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Ali Yuksel v. Commissioner of Social Security

UNITED STATES DISTRICT COURT EASTERN DISTRICT OF CALIFORNIA


May 10, 2012

ALI YUKSEL,
PLAINTIFF,
v.
COMMISSIONER OF SOCIAL SECURITY, DEFENDANT.

The opinion of the court was delivered by: Jennifer L. Thurston United States Magistrate Judge

ORDER DISMISSING PLAINTIFF'S COMPLAINT ORDER DIRECTING THE CLERK TO CLOSE THIS MATTER

Ali Yuksel ("Plaintiff") initiated this action by filing a complaint against the Commissioner of Social Security ("Defendant") on July 30, 2010. (Doc. 1). For the following reasons, Plaintiff's complaint is DISMISSED.

I. Procedural History

On August 12, 2011, the Court entered its Scheduling Order, setting forth the applicable deadlines. (Doc. 6). Pursuant to the Scheduling Order, the administrative record was lodged on December 20, 2011. (Doc. 10).

Plaintiff's counsel, Marc Kalagian, filed a motion to withdraw as attorney of record, which was granted by the Court on February 23, 2012. (Docs. 11-12). The Court ordered Plaintiff to file his Opening Brief within forty-five days of service of the order, or by April 9, 2012. (Doc. 12 at 3). To date, Plaintiff has failed to file his Opening Brief, or otherwise respond to the Court's order. Notably, Plaintiff was advised that failure to comply with the Court's order, the Local Rules, or the Federal Rules may result in dismissal of the action. Id. However, Plaintiff failed to file his opening brief or 2 otherwise respond to the Court's order, and the Court issued an Order to Show Cause why the matter 3 should not be dismissed on April 17, 2012. (Doc. 13). Again, Plaintiff failed to file a response to the Court's Order.

II. Legal Standard

"District courts have inherent power to control their dockets," and in exercising that power, a 7 court may impose sanctions including dismissal of an action. Thompson v. Housing Authority of Los 8 Angeles, 782 F.2d 829, 831 (9th Cir. 1986). A court may dismiss an action with prejudice, based on a 9 party's failure to prosecute an action or failure to obey a court order, or failure to comply with local rules. See, e.g., Ghazali v. Moran, 46 F.3d 52, 53-54 (9th Cir. 2995) (dismissal for failure to comply with local rules); Ferdik v. Bonzelet, 963 F.2d 1258, 1260-61 (9th Cir. 1992) (dismissal for failure to comply with an order requiring amendment of complaint); Malone v. U.S. Postal Service, 833 F.2d 128, 130 (9th Cir. 1987) (dismissal for failure to comply with a court order); Henderson v. Duncan, 779 F.2d 1421, 1424 (9th Cir. 1986) (dismissal for failure to prosecute and to comply with local rules).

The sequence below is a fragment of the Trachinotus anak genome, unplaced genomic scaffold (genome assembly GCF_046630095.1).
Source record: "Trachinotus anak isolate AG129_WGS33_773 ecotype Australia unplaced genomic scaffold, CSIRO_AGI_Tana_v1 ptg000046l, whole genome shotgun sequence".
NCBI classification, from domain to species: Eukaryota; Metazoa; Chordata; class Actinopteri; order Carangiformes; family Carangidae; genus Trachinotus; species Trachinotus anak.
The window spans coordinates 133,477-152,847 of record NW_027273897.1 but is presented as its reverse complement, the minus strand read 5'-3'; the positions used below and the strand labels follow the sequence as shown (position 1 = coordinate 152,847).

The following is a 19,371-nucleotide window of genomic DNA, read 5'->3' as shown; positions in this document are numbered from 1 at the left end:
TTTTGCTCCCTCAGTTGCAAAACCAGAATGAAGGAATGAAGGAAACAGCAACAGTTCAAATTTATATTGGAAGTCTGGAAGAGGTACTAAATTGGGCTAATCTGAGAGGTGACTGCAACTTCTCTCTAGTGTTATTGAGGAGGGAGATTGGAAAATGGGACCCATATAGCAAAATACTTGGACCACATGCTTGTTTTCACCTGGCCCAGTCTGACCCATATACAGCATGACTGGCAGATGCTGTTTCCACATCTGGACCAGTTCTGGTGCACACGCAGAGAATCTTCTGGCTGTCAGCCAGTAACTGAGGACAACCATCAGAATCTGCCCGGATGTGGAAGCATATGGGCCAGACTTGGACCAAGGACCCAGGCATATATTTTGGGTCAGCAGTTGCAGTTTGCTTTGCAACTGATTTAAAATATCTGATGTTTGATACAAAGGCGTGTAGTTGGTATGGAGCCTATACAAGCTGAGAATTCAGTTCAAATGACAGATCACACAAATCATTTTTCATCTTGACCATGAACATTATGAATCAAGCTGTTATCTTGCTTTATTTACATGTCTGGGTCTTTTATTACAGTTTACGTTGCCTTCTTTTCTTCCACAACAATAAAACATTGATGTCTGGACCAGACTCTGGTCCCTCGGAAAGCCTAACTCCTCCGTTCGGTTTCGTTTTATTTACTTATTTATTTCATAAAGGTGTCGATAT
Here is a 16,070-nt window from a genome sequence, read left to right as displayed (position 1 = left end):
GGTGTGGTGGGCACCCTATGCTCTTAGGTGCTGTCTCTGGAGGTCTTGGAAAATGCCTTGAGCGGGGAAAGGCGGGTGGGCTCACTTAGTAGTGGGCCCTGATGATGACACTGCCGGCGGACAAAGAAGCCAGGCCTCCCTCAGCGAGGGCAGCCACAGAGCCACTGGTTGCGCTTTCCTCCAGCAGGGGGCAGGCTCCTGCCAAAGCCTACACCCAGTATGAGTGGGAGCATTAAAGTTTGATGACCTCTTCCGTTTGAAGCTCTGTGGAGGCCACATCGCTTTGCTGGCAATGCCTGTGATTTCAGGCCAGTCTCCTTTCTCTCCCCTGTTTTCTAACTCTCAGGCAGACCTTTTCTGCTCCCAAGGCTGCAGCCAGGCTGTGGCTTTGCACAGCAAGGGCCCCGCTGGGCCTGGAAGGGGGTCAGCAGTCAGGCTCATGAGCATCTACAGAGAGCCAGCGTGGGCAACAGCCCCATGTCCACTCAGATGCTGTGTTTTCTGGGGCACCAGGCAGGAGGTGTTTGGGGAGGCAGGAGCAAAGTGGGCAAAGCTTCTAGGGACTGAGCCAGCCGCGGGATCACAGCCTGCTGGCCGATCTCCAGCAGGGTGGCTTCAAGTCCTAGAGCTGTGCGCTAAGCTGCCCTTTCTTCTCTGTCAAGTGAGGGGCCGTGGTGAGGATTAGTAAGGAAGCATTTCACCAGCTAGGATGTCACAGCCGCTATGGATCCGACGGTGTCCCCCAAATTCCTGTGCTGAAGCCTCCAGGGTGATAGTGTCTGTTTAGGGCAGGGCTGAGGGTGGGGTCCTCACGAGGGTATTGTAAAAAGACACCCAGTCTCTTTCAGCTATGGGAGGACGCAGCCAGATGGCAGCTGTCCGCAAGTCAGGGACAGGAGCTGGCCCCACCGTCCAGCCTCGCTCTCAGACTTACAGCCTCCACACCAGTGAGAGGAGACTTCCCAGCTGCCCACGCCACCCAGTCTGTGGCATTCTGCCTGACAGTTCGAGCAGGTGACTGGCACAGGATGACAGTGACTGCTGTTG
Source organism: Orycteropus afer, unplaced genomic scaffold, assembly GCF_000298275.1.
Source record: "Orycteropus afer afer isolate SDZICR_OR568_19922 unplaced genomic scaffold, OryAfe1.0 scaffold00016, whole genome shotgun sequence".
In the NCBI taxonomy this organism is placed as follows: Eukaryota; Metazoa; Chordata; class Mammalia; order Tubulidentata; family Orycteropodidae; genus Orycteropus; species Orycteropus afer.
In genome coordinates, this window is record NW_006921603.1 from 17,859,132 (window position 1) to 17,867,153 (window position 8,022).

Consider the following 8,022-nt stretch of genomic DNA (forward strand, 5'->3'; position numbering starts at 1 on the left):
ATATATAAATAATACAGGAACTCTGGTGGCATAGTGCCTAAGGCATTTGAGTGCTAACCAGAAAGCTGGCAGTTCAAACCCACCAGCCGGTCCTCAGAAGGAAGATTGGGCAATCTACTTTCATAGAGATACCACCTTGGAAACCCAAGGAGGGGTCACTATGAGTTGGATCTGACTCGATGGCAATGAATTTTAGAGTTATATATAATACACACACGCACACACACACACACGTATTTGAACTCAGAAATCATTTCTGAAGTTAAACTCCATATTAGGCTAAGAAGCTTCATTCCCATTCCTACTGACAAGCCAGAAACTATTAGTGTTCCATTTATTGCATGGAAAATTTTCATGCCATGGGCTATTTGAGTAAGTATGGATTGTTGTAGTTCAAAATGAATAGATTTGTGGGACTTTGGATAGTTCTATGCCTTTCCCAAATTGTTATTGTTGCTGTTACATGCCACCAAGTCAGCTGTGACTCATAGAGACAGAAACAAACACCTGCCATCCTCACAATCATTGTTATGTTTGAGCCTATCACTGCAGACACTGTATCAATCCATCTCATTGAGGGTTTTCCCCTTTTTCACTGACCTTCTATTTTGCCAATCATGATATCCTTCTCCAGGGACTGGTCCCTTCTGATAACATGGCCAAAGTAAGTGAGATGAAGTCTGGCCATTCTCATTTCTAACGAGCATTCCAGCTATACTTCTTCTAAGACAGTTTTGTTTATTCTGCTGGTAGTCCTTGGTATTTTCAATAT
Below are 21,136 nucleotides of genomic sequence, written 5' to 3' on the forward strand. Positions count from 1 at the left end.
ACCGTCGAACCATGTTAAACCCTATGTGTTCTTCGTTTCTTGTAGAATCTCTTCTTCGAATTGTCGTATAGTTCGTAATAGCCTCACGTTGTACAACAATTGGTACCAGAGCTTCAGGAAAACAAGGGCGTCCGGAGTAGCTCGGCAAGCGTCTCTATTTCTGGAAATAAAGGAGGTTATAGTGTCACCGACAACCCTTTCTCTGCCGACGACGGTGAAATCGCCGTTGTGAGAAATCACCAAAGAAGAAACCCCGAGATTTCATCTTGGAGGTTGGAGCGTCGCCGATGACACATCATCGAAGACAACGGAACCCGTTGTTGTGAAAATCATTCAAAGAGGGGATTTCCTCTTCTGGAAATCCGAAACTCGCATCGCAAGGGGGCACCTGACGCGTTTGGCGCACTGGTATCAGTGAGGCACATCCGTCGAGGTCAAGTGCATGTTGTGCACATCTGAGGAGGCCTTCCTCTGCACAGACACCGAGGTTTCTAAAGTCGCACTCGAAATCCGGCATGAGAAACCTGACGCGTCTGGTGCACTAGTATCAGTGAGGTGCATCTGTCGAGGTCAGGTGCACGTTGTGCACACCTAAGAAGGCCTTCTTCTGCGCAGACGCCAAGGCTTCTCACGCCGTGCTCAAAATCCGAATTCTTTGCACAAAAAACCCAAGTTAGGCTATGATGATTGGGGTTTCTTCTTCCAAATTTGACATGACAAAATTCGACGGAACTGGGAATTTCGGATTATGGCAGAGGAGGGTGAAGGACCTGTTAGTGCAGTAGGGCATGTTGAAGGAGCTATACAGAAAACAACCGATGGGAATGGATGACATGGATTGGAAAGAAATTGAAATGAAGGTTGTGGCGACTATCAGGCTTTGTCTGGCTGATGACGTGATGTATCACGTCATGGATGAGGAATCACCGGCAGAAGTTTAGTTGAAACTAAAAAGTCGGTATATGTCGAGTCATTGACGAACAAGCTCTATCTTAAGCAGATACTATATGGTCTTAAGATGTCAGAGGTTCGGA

In determining whether to dismiss an action for failure to prosecute, failure to obey a court order, or failure to comply with the Local Rules, the Court must consider several factors, including: "(1) the public's interest in expeditious resolution of litigation; (2) the court's need to manage its docket; (3) the risk of prejudice to the defendants; (4) the public policy favoring disposition of cases on their merits; and (5) the availability of less drastic sanctions." Henderson, 779 F.2d at 1423-24; see also Ferdik, 963 F.2d at 1260-61; Thomspon, 782 F.2d at 831.

III. Discussion and Analysis

In the case at hand, the public's interest in expeditiously resolving this litigation and the Court's interest in managing the docket weigh in favor of dismissal. The risk of prejudice to the defendant also weighs in favor of dismissal, since a presumption of injury arises from the occurrence of unreasonable delay in prosecution of an action. See Anderson v. Air West, 542 F.2d 522, 524 (9th Cir. 1976). The policy favoring disposition of cases on their merits is outweighed by the factors in favor of dismissal. Notably, in the order to show cause, the Court warned plaintiff the action may be dismissed for his "failure to prosecute an action or failure to obey a court order, or failure to comply with local rules." (Doc. 13 at 2). Thus, Plaintiff had adequate warning that dismissal would result 2 from his noncompliance with the Court's orders, and this satisfies the requirement that the Court 3 consider less drastic measures than dismissal of the action. Ferdik, 963 F.2d at 1262; Henderson, 779 F.2d at 1424.

IV. Conclusion and Order

As set forth above, the factors set forth by the Ninth Circuit weigh in favor of dismissal of Plaintiff's complaint. Accordingly, IT IS HEREBY ORDERED:

1. This action is DISMISSED WITH PREJUDICE; and

2. The Clerk of Court IS DIRECTED to close this action because this order terminates the action in its entirety.

IT IS SO ORDERED.

20120510

© 1992-2012 VersusLaw Inc.



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